Analyzing the UN Climate Change Summit
The world we live in is full of contradictions. Nations with meager resources have control of the natural resources of nations with them in abundance. Unfortunately because of political repression and manipulated conflicts, our people fight amongst themselves which has left us even more vulnerable to outside attack; such as in the cases of Congo, Sudan, Liberia, where our natural resources of diamonds, coltan and oil have been extracted from their land with long lasting devastating effects. The use of heavy machinery, utilizing the hack – saw way of extracting resources, have contributed to soil erosion , water pollution, and atmosphere contamination. All of this has happened in Africa, a land that has continually been kept economically underdeveloped. The time has come to ask when will the cycle of oppression cease; not only in Africa but in many places around the world and by what end will it all come to a close. Our existence on this planet is being threatened and it’s not by the small subsistence farmer in Nairobi or the rice grower of the Ivory coast, but by the capitalist and neo-colonial governments of the world. It has now come down to whether we as human beings continue to exist on this planet.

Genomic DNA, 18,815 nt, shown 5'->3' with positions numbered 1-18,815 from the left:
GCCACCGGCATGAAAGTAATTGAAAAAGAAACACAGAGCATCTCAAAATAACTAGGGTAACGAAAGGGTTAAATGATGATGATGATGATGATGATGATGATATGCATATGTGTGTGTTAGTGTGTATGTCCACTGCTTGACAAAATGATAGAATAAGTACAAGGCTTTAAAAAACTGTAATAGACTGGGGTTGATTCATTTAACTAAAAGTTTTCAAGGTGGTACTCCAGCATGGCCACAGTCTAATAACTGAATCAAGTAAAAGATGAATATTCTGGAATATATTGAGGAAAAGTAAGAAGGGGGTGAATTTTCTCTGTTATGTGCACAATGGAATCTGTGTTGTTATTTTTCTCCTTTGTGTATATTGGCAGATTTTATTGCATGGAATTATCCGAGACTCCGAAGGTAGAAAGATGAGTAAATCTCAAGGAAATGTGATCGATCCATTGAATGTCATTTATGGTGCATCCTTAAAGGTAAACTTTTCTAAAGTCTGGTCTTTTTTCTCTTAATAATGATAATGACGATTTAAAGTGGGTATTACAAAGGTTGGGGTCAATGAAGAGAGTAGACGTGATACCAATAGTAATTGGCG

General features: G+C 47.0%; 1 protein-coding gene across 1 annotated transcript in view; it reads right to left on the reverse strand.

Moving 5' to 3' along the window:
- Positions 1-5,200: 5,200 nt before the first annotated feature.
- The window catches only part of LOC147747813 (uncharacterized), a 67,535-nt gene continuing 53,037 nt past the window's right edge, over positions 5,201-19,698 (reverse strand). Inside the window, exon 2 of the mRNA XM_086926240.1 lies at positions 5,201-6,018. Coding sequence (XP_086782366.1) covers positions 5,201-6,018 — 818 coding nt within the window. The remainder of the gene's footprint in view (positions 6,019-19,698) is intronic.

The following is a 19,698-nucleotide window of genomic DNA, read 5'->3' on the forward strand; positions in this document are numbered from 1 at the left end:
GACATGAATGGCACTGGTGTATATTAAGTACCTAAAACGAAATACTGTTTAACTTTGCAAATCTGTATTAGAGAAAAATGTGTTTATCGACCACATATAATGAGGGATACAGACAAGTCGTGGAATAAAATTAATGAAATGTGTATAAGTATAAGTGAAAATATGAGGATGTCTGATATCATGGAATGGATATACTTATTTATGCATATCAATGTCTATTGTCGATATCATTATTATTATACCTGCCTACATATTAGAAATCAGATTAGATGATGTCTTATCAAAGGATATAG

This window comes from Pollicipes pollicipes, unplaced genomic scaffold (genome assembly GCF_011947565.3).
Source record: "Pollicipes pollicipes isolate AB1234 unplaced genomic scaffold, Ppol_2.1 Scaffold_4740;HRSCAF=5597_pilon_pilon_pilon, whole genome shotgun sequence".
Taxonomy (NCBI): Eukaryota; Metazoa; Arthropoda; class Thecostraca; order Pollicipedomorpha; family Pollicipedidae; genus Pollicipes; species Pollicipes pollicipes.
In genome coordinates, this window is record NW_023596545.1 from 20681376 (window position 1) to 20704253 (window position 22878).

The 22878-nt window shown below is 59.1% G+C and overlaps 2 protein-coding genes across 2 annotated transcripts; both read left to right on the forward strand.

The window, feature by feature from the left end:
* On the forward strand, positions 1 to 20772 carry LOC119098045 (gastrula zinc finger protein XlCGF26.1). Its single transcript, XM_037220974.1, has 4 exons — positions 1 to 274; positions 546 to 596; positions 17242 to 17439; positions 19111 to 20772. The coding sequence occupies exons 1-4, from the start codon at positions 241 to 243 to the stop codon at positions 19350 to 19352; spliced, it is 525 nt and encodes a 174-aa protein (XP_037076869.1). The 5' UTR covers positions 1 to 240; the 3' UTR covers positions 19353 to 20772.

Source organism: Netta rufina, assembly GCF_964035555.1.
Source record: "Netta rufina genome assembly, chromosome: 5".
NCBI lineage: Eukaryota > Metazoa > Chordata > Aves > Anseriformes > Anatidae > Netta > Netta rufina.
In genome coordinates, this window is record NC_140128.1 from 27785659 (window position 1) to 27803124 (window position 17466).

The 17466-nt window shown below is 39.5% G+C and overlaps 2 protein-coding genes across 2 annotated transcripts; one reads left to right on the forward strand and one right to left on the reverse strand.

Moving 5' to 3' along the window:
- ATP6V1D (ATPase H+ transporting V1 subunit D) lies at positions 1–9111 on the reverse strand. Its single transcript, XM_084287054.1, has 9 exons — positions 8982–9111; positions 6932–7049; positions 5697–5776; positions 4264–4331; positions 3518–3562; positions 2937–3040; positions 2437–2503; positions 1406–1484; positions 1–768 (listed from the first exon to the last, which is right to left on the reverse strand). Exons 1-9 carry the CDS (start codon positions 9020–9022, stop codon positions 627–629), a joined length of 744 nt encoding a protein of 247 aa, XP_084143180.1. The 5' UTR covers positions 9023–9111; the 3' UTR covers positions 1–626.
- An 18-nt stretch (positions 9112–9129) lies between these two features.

Hollywood has made millions showing us how dramatic the end of the world could be. Giving you the impression that if you run fast enough and think hard enough you can escape the devastation. Maybe that’s what imperialist nations like the U.S. or Great Britain thought when they attended the U.N’s COP – 15 summit in Copenhagen. Maybe they thought that they are not susceptible to the environmental devastation that will occur if a solid environmental plan is not put into place and practiced.